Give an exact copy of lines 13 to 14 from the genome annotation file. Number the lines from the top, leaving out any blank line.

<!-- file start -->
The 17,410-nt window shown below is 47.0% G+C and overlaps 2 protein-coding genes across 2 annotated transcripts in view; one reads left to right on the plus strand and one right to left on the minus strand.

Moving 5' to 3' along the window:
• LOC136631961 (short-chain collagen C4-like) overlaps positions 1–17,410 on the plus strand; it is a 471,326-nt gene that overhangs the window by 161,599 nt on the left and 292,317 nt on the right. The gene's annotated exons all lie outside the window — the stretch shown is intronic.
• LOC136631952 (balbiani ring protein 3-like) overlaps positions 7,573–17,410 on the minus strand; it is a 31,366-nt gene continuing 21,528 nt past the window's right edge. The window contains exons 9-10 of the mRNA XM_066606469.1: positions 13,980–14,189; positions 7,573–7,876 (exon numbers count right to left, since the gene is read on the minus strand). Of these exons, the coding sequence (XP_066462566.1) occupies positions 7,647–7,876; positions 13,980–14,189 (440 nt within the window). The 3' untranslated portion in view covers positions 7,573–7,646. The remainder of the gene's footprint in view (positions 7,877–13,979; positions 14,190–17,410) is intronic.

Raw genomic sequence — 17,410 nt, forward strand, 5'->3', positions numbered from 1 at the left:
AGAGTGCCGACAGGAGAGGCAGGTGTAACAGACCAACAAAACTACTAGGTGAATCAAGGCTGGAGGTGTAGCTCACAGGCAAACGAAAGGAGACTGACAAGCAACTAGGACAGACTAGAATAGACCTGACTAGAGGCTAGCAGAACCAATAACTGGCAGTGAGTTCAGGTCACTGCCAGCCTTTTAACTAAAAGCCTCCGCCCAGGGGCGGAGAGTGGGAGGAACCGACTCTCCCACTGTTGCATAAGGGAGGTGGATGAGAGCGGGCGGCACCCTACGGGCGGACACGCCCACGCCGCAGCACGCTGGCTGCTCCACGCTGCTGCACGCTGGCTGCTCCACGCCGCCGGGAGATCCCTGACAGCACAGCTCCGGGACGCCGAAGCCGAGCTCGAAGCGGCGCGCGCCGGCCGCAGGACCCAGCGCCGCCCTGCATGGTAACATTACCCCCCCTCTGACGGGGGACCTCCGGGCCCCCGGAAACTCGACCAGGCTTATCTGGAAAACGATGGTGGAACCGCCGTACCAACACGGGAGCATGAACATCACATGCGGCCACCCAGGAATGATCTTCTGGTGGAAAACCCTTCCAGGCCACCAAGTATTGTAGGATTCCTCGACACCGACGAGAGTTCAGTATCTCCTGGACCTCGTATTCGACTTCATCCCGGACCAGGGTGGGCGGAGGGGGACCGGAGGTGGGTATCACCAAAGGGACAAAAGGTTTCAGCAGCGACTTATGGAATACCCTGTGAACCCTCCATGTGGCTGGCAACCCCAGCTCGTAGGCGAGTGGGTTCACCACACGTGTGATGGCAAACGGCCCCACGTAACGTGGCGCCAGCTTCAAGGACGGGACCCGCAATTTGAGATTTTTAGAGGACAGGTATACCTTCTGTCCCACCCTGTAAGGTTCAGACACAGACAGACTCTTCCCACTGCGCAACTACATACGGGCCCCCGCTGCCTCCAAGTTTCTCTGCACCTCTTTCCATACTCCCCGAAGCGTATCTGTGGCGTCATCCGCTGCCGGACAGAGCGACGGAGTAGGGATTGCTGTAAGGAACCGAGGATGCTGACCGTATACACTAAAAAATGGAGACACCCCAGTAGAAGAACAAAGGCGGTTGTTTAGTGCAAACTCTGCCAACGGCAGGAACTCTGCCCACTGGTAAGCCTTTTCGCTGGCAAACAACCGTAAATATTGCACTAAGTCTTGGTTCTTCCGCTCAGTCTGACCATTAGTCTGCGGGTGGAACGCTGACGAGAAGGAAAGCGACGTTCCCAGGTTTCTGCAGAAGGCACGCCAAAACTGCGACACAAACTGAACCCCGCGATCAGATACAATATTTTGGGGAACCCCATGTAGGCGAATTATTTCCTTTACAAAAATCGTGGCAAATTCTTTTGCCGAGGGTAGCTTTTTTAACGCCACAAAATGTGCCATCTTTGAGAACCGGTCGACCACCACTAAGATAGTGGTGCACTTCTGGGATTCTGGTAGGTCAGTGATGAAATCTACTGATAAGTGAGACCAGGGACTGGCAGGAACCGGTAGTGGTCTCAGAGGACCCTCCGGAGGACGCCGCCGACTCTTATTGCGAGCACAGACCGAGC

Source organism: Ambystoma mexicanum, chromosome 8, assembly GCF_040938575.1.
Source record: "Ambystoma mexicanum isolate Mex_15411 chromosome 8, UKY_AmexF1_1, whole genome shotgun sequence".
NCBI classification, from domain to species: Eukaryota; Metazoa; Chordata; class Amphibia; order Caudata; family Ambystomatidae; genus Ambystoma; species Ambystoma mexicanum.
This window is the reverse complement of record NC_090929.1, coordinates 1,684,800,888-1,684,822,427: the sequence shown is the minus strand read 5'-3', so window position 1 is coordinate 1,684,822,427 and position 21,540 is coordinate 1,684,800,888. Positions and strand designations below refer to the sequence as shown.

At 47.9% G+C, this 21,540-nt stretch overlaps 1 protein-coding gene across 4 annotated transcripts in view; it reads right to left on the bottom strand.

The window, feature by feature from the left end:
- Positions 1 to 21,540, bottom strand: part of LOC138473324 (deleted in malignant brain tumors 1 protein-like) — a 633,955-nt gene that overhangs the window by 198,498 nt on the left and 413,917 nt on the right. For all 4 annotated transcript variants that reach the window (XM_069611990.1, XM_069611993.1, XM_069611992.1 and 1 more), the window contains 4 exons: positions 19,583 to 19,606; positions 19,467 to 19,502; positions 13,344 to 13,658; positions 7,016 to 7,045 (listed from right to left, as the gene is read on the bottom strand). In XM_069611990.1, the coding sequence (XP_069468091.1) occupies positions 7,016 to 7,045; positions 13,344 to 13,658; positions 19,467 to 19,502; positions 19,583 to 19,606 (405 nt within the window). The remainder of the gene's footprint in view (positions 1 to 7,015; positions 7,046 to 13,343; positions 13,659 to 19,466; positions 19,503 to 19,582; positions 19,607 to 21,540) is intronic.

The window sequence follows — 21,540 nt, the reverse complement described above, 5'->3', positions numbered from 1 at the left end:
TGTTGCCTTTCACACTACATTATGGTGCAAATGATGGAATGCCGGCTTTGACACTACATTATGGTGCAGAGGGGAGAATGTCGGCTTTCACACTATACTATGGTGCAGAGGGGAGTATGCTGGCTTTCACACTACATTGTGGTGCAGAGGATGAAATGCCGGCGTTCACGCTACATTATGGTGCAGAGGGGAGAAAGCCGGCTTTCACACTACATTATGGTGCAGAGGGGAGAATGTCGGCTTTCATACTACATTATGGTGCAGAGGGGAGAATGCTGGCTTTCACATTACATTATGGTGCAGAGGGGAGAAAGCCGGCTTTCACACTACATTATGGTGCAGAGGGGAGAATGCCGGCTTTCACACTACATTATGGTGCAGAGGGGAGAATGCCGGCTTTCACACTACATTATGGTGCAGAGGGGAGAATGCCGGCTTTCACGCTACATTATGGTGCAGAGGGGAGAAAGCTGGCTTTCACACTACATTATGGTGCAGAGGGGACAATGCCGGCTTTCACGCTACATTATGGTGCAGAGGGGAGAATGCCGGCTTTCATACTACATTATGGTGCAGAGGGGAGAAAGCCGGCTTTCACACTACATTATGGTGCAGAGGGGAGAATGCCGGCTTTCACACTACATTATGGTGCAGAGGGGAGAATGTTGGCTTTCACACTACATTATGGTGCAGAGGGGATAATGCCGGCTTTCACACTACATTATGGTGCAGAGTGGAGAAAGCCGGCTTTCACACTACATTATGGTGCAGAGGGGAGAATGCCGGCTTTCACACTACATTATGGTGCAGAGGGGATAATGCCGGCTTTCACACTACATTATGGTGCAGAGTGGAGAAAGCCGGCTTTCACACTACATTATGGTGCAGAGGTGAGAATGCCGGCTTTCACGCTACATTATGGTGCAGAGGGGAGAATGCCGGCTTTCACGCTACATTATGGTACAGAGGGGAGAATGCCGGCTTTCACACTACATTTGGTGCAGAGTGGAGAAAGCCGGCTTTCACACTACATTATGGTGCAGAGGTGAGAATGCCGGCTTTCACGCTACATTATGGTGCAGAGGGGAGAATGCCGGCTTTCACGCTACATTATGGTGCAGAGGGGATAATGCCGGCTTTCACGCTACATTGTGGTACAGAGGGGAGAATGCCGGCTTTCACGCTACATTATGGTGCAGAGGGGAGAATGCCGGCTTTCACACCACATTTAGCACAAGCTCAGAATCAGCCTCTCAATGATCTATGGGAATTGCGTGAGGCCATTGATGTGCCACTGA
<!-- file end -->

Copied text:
- Positions 1 to 21,540, bottom strand: part of LOC138473324 (deleted in malignant brain tumors 1 protein-like) — a 633,955-nt gene that overhangs the window by 198,498 nt on the left and 413,917 nt on the right. For all 4 annotated transcript variants that reach the window (XM_069611990.1, XM_069611993.1, XM_069611992.1 and 1 more), the window contains 4 exons: positions 19,583 to 19,606; positions 19,467 to 19,502; positions 13,344 to 13,658; positions 7,016 to 7,045 (listed from right to left, as the gene is read on the bottom strand). In XM_069611990.1, the coding sequence (XP_069468091.1) occupies positions 7,016 to 7,045; positions 13,344 to 13,658; positions 19,467 to 19,502; positions 19,583 to 19,606 (405 nt within the window). The remainder of the gene's footprint in view (positions 1 to 7,015; positions 7,046 to 13,343; positions 13,659 to 19,466; positions 19,503 to 19,582; positions 19,607 to 21,540) is intronic.

The window sequence follows — 21,540 nt, the reverse complement described above, 5'->3', positions numbered from 1 at the left end: